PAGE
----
Plaintiffs' counsel contend that the reference in the law to levying taxes and issuing bonds 'in like manner as is or may be authorized by law for other county purposes' is too indefinite and uncertain to determine the legislative intent and therefore no tax can be levied 'in pursuance of law' as required by the constitutional provision aforesaid. Their argument is based on the contention that the laws of this State provide four methods for issuing bonds for county purposes as set forth in Ch. 28, W.C.S.1945, to wit: Art. 2 pertaining to court houses and jails and roads, highways, bridges, viaducts and subway construction and improvement bonds; Art. 3 pertaining to bonds for funding or refunding any county indebtedness at a lower rate of interest; Art. 4 pertaining to refunding coupon bonds to be issued to redeem previous bonds at maturity when no funds are otherwise available; and Art. 5 pertaining to highway viaducts or subway bonds; that these provisions for issuing such bonds vary considerably in material respects, particularly with reference to the maturity dates and redemption features of the respective bond issues authorized, and in the absence of a designation by reference to a particular one of the methods for issuing bonds, the statute in question is left without necessary provision for terms, payment, interest rate, sale price and conditions for the execution of the bonds.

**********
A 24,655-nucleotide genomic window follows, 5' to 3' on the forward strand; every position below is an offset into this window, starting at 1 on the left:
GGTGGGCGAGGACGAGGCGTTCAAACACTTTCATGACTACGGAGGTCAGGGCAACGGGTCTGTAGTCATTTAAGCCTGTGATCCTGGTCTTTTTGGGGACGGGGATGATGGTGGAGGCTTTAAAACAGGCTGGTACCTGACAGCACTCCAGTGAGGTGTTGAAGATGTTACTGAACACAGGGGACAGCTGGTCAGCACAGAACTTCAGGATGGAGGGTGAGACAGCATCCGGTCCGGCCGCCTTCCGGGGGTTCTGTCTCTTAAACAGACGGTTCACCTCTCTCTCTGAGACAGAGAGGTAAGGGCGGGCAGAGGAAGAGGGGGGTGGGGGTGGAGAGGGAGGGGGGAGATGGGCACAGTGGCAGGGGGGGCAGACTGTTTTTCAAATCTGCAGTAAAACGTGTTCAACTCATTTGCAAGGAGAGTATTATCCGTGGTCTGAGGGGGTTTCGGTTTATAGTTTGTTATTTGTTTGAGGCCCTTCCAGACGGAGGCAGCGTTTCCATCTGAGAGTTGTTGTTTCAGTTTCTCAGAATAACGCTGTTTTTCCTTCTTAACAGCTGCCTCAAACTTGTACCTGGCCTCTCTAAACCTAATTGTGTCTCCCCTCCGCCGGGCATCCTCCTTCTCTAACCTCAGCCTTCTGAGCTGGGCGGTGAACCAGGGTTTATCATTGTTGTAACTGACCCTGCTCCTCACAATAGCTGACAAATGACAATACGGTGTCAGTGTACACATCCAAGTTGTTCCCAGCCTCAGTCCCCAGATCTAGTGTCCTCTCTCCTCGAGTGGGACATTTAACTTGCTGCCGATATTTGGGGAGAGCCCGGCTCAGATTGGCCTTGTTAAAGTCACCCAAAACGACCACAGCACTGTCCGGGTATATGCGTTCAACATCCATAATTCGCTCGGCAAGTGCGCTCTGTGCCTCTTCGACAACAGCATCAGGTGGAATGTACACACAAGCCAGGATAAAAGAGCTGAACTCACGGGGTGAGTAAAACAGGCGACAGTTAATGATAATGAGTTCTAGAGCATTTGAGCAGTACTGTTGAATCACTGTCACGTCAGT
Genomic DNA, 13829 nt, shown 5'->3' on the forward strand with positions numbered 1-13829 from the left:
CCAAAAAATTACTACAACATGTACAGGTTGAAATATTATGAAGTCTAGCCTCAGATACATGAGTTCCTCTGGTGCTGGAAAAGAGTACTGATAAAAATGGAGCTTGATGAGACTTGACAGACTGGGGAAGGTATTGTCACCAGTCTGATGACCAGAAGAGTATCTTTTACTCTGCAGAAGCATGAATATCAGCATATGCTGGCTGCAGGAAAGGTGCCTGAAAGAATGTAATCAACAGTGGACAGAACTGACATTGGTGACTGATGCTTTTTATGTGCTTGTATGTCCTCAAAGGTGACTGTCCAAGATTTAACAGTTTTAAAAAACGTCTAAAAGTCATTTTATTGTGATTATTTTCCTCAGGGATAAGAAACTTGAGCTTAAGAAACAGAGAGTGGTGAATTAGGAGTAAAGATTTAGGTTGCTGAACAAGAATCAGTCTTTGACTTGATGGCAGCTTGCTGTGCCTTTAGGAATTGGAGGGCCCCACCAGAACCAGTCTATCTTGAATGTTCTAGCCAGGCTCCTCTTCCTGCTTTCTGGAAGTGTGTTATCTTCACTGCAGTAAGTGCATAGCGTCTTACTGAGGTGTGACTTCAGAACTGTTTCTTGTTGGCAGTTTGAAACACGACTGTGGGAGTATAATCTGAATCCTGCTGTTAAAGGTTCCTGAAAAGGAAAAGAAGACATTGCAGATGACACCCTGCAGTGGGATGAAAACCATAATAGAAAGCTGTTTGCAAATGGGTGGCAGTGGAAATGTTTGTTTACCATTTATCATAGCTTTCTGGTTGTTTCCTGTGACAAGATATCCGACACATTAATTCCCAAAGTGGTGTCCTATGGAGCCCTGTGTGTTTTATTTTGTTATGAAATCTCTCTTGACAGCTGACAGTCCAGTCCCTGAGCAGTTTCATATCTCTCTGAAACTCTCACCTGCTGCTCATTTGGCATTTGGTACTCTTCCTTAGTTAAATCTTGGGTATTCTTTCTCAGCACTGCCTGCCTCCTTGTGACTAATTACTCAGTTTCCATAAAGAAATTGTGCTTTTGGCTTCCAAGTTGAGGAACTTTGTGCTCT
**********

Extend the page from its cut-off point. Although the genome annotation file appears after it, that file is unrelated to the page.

We know of no legal requirement that a law delegating authority from the State to counties to issue bonds must necessarily provide for the terms, conditions, payment, interest rate or sale price of the bonds. Counsel have cited no authorities in support of their contention in this regard and we have been unable to find any. To the contrary, a review of the text writings on the general subject of public securities and obligations leads to an opposite conclusion. Constitutional and general statutory provisions relating to public indebtedness are usually restrictive in character, designed to limit the powers of the State in its inherent power as a sovereignty to make contracts with reference to its credit. In the absence of such restriction, the power to bond would be unlimited and such unlimited authority could be delegated to the subdivision of the State. The evils which resulted from the frequent grant by many of the state legislatures of such unlimited powers to political subdivisions have led the people in most states to adopt various constitutional limitations safeguarding and restricting the issuance of bonds. Such constitutional provisions are self-executing and mandatory and require no supplemental legislation to make them effective. Likewise additional limitations may be enacted by the legislature and all such restrictions or requirements must be strictly complied with. See 43 Am.Jur. Public Securities and Obligations § 16, p. 282, § 21, p. 287 and § 23, p. 289.